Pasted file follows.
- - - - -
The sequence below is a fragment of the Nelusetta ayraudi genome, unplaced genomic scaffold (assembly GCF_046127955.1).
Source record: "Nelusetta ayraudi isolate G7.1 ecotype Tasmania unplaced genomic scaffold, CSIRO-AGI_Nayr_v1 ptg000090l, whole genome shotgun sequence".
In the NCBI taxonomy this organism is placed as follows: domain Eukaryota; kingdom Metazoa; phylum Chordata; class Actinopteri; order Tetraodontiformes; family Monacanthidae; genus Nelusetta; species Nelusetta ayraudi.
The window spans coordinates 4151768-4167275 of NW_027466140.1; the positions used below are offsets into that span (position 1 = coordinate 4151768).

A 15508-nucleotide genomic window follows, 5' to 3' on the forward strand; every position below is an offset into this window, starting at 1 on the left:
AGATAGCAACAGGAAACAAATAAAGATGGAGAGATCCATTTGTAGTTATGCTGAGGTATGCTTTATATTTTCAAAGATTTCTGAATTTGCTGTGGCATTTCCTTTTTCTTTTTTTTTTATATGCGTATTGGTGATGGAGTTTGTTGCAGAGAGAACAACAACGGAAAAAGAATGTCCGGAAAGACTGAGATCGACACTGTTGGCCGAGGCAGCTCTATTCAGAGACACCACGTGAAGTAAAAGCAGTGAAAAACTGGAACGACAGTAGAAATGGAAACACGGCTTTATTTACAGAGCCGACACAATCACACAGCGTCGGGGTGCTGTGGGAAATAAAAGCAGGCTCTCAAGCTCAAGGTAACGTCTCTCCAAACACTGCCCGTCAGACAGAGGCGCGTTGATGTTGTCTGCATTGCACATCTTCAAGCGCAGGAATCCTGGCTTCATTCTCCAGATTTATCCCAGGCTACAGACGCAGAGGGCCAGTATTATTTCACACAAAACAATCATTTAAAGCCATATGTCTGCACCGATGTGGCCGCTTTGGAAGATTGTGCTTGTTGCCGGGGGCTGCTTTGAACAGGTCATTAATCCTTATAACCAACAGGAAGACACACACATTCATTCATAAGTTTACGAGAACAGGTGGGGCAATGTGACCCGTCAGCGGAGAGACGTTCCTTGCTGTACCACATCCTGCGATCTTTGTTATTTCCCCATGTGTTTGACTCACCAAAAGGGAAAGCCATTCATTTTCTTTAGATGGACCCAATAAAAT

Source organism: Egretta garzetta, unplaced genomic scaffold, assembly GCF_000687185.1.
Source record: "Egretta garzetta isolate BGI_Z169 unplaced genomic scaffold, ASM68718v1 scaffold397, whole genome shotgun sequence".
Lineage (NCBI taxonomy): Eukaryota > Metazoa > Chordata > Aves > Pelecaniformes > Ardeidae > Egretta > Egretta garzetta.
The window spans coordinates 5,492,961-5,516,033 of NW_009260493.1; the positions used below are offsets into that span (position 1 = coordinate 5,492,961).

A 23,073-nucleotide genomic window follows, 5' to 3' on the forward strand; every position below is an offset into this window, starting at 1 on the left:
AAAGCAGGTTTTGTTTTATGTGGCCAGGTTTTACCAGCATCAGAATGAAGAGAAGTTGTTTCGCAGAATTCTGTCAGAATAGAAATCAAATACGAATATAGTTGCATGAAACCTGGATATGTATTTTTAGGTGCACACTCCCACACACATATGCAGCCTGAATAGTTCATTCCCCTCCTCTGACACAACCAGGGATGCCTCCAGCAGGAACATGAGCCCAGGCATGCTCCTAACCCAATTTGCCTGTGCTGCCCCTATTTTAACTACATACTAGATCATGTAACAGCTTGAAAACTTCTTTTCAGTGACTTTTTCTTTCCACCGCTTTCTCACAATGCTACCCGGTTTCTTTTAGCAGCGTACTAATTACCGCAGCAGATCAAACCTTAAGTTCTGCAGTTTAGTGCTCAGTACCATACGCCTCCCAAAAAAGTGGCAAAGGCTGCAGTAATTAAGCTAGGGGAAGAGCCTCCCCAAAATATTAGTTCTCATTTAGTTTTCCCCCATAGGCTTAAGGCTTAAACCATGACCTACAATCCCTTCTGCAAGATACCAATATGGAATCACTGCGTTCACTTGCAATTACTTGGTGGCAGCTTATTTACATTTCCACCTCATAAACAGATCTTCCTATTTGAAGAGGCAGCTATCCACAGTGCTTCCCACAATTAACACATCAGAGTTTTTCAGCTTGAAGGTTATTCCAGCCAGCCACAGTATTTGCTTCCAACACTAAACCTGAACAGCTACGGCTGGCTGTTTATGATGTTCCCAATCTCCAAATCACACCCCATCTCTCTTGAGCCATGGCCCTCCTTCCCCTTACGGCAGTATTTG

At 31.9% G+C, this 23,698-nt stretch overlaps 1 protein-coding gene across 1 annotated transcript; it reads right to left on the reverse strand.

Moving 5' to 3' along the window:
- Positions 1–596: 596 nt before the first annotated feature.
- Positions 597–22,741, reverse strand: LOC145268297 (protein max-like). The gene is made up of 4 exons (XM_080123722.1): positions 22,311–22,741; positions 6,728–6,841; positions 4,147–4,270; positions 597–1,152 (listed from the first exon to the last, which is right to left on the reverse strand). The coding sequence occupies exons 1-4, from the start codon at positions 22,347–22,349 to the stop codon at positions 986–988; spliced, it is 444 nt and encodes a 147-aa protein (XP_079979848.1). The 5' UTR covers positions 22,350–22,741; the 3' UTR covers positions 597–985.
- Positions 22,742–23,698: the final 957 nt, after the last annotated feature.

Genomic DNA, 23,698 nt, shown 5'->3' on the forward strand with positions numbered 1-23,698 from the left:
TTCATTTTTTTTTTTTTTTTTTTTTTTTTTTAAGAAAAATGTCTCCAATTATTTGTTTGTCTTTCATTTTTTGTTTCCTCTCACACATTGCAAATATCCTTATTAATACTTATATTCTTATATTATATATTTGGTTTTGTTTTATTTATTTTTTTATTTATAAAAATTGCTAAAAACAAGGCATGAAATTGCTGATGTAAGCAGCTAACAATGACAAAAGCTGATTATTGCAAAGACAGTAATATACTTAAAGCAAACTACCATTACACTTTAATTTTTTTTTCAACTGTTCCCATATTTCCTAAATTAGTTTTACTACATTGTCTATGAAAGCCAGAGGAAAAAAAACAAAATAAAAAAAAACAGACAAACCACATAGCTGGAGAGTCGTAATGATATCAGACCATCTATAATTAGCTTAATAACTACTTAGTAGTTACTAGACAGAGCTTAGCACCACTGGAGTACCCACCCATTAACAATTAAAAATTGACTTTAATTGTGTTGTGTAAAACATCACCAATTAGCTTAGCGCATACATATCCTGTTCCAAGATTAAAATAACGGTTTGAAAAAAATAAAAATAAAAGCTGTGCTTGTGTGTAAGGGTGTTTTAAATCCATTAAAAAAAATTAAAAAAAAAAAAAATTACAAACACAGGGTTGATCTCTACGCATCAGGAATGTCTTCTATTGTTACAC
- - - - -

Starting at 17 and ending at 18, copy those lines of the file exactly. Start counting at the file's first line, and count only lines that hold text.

- Positions 22,742–23,698: the final 957 nt, after the last annotated feature.

Genomic DNA, 23,698 nt, shown 5'->3' on the forward strand with positions numbered 1-23,698 from the left: